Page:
Deven: I’m very excited and am going to sign up right after this call. We have a couple of comments and questions that have come in online.

Online question through web form from Albert in Oakland: Why separate, distinguish between the feminine and masculine ? Is that not also holding them as separate and isn't that the problem. It is my feeling that we have inherited a system of duality that creates the struggle. Thank you.

Nilima: This is a very good question and I’ve thought about it in the past. I think of it as the color red and the color blue. It’s like saying, “Why do we need the red color and the blue color, why can’t we just have black, you know, one color?" And diversity is part of the rasa or the beauty of the experience of life. And to create diversity we need more than the one, therefore at a minimum we need two. And it’s the two who then have a way to interact in myriad ways with each other to create, three, four, five, six different possibilities for us to experience life as creation. So there is a purpose to polarity there is a purpose to the unity having two aspects within it. Which is called the the yin and the yang or the Shiva and the Shakti or, using English terms masculine and feminine. The polarity is also at a practical level, when you think of a horseshoe magnet, because of the North and South poles of the magnet, if you ran a wire in that space between the two poles, you get current. If you didn’t have that horseshoe magnet, in the same space if you ran the wire, there’d be no creation of electricity -- electricity is akin to Prana the life force that's needed to create and sustain things. So there is a purpose to polarity in this three dimensional reality that we experience and it creates diversity and diversity adds beauty and difference that can be enjoyed. It’s like, you like salt but you also like sweet.

Deven: Correct me if I’m not understanding this correctly, but it seems like masculine and feminine are two forms of energy and they may or may not correlate directly to the gender. So you can be a man but you have and you can manifest both forms of energy. And like you said with Arianna Huffington - she’s a woman but she has demonstrated masculine energy as well, because she is able to drive things and she is making things happen. So it’s forms of energy which may not map directly to gender paradigms.

Nilima: That’s absolutely right. Both men and women have inside them the masculine and feminine polarities. Capacities and energies that are complementary and different and necessary for that difference.

Amit: I think often the challenge comes, we sometimes be quick to assign a judgment to a certain quality. If one just says a masculine quality is a doer, who gets something done we automatically assign that as a good quality. But then we don't give enough weight to the feminine qualities of love as well. There's a question that can arise well why does that have to be a masculine quality. How come getting stuff done isn't a feminine quality so why do we categorize that way? Is that categorization even correct in the first place? Do you have any thoughts on that?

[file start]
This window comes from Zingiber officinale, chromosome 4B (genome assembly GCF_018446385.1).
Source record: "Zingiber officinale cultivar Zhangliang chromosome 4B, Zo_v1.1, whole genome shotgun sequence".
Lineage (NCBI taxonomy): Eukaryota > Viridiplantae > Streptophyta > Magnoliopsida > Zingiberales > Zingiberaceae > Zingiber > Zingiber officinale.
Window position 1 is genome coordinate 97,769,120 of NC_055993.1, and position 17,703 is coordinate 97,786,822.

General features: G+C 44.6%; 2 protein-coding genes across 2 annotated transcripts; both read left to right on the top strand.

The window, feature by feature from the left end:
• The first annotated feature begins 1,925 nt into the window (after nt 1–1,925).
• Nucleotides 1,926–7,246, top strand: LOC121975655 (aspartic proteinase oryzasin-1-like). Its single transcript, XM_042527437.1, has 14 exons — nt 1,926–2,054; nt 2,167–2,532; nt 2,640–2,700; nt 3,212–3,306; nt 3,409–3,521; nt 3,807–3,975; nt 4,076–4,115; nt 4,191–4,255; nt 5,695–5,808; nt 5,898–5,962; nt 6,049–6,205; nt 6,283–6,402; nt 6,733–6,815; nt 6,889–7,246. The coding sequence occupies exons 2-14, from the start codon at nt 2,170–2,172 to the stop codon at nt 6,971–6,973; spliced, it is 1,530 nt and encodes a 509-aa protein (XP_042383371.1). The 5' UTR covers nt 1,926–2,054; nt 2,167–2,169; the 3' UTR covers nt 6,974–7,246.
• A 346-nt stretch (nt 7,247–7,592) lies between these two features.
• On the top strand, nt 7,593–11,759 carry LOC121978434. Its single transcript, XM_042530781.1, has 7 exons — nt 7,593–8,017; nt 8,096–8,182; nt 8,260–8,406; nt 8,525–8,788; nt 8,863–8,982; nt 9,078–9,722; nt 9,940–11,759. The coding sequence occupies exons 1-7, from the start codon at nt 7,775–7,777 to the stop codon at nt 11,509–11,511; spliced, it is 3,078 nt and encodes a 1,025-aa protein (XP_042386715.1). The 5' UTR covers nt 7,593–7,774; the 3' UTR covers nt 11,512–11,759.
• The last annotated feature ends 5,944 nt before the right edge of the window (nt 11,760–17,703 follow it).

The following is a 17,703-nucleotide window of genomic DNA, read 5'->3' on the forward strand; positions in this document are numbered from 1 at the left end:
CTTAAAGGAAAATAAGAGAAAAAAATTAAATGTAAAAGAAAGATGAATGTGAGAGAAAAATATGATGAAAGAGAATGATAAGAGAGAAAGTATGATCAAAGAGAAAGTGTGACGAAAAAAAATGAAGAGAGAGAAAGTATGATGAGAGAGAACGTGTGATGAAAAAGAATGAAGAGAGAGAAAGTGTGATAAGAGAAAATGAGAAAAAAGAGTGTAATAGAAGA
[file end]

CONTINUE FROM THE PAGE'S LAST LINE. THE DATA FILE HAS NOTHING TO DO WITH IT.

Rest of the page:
Nilima: I like to normally go back to the Chinese or the yogic duality, the primal duality in the yin and yang. Yin is considered the receptive principle, and Yang is the active principle. Right there you can see these are two mutually exclusive things. Something pushes out and is active and something turns inward and is receptive. Even at a very basic procreational physical level, therefore yang is the masculine and yin is the feminine because of the action of active and receptive. In the Shiva Shakti yogic tradition, the idea of stillness vs movement are mutually exclusive. You can either be still or you can move. And that ability to just be still and hold the anchor while the feminine swirls and flows and moves around to create. So that still self becomes the masculine and that creative self becomes the feminine because it gives life, like the woman does.

Because this ancient wisdom comes from a very basic primal understanding of -- look at man and woman and understand at that basic level of creation and procreation. what is the active and what’s the receptive. What is the creative and what is the still in that space? So they are kind of almost the opposite of each other. Yin and Yang or Shiva and Shakti. What it is trying to say is that there are two aspects to the One. And maybe a better answer is -- don’t think of it as a duality, but it’s actually a triality. That the One contains the Two. Therefore the One is a reality but so is the Two contained inside it. So at any given time, are you looking at at the level of fullness of the One or the next level where the One has become the Two? The One completely exists even when the Two does what it is doing and interacting with each other.